Tourism campaigns that feature K-Pop Idols are not only extremely popular, but they are also the most practical way to connect K-Pop and tourism.  The method is successful because it garners participation from fans that are not in geographic proximity to South Korea. For example, KTO’s 2012 global campaign, “Touch Korea Tour Campaign,” advertised the chance for 15 lucky fans to win an all expenses paid trip to Korea during which the winners would meet the goodwill ambassadors and embark on a “mission” together (Frances Cha, Harnessing K-Pop for tourism, www.spotlighttm.com). With Miss A and 2PM as the goodwill ambassadors, the campaign drew participation from 1 million foreigners across the globe (Sung-Mi). Similarly, to celebrate the launch of MTV K in 2013, the network sponsored a “Fly to the Stars Contest” in which contestants had to “Like” the MTV K Facebook page and upload a video explaining why they deserved to meet their idols. Votes will determine the winner who will then receive an all expenses paid trip to Korea to meet their favorite idol.

In promoting these idol tourism campaigns, tourism officials rely on online buzz. “We hope fans of K-Pop around the world will promote this campaign via SNS such as Facebook and YouTube, and offer an opportunity for them to visit Korea and experience it for themselves,” said Shin Pyung-sup, a representative for the tourism brand product team at KTO (Frances Cha, Harnessing K-Pop for tourism, www.spotlighttm.com). But what about people like Kayla Ann Villanueva who stumbled upon K-pop? Although the popularity of K-pop is spreading across Europe and the United States, the number of tourists from each respective region is lower than regional tourists from Asia. Rather than wait for someone to come across the plethora of Internet resources, it is best that the industry develops a specific marketing strategy to engage Westerners in the world of K-pop.  In developing this strategy, special attention should be paid to the success of PSY.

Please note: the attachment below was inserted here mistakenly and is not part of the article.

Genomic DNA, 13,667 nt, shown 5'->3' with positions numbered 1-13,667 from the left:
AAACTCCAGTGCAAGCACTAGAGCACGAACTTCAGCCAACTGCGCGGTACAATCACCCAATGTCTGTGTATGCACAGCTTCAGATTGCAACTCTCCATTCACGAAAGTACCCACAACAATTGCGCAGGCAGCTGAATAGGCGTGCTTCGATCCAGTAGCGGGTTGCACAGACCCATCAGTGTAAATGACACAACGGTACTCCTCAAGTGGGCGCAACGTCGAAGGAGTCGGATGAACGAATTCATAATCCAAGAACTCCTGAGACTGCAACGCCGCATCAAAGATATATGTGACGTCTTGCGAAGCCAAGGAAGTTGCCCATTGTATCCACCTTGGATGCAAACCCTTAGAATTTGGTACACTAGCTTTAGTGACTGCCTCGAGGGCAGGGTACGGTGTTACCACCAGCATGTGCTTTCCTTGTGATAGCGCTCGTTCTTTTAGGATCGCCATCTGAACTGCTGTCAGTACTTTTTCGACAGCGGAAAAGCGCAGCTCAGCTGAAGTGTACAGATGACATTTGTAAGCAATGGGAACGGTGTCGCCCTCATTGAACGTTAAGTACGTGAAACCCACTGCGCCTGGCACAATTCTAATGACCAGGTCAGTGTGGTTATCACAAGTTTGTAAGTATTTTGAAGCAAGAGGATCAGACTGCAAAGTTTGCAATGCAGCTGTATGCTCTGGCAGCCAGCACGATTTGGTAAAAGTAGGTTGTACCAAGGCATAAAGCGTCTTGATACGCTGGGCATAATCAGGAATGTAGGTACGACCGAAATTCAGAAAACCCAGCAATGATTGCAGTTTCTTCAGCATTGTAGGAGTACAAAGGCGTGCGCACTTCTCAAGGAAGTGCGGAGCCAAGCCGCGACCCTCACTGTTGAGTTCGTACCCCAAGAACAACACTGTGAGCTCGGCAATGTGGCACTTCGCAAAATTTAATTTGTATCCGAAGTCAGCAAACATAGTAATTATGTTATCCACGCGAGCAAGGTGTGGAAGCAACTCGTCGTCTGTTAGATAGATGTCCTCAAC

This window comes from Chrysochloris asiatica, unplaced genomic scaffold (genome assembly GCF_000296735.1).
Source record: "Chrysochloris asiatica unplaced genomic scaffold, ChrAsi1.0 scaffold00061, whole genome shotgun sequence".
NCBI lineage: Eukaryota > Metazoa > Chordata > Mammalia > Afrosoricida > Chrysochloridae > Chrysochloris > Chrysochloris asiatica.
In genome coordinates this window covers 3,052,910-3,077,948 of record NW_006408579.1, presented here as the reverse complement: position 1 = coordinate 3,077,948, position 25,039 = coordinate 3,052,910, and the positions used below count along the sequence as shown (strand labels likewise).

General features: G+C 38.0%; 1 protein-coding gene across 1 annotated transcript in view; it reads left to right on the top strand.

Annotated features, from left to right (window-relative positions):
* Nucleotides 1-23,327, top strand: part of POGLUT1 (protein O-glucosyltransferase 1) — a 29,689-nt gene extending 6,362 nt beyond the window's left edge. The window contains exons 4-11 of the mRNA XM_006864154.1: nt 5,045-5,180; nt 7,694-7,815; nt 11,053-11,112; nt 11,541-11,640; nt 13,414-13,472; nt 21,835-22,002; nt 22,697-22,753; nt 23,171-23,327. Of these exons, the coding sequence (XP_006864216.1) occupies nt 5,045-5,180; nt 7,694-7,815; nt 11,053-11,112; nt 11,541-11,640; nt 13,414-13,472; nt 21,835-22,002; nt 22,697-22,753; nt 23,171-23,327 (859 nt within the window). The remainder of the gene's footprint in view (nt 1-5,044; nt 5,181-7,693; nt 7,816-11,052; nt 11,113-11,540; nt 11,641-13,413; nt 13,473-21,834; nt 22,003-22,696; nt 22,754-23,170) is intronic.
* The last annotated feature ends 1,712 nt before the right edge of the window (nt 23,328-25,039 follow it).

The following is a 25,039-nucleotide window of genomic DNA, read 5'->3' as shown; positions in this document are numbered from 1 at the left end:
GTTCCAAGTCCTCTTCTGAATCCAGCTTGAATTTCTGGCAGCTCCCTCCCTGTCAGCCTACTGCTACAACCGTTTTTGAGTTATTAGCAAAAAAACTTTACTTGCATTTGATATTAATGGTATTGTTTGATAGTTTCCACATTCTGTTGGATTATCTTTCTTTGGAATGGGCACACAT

Despite previous attempts by Rain and other Idols, PSY was the first K-pop artist to become a viral sensation. The failure of Rain was attributed to his ‘Asianness’.  Shin Hyunjoon analyzes, “the ‘Asianness’ was never a merit to appeal to a non-Asian audience. What was a ‘sensitive and delicate’ aesthetic of the Asian artist, sounded ‘soft and dewy’ to the ears of the American music critic. Thus, it was more than ‘language barriers’ that led to Rain’s temporary setback” (Hyunjoon).  Based on this analysis, PSY was able to achieve an unmatched level of recognition because he is not the traditional K-Pop idol. BBC reporter Lucy Williamson said PSY was unpolished and unpredictable, but also the most powerful star in Korea topping UK and US music charts. The ‘PSY effect’ is crucial for the development of K-pop tourism because it suggests that traditional idols and idol groups like Girls’ Generation must adopt a different style and image to garner significant attention in the United States and Europe.

To conclude, K-pop has become an effective and profitable method to attract tourists because of the endorsement and aid of the South Korean government, the Internet, and the utilization of Idols in campaigns. However, recent events suggest that K-pop tourism will flat line if the government cannot resolve diplomatic issues with the North. Additionally, K-pop should abandon the traditional idol system in order to appeal more to potential Western tourist markets.

The South Korean government has played a central role in the production and marketing of K-pop since the beginning of the Korean Wave. Recognizing the importance of tourism after further economic growth following co-hosting the 2002 soccer World Cup with Japan, the South Korean government promoted K-pop as a cultural export. In 2011, the Korean Wave contributed more than $3 billion alone to the South Korean economy, and many foreigners cite K-pop as their reason for traveling to South Korea. But this well-oiled machine has recently shown signs of struggle. According to data from the last quarter of 2012, Japanese tourism to South Korea saw a sharp decrease because of war threats from North Korea. Above all else, the government’s direct responsibility in ensuring the growth of K-pop tourism is to resolve diplomatic tensions as quickly as possible.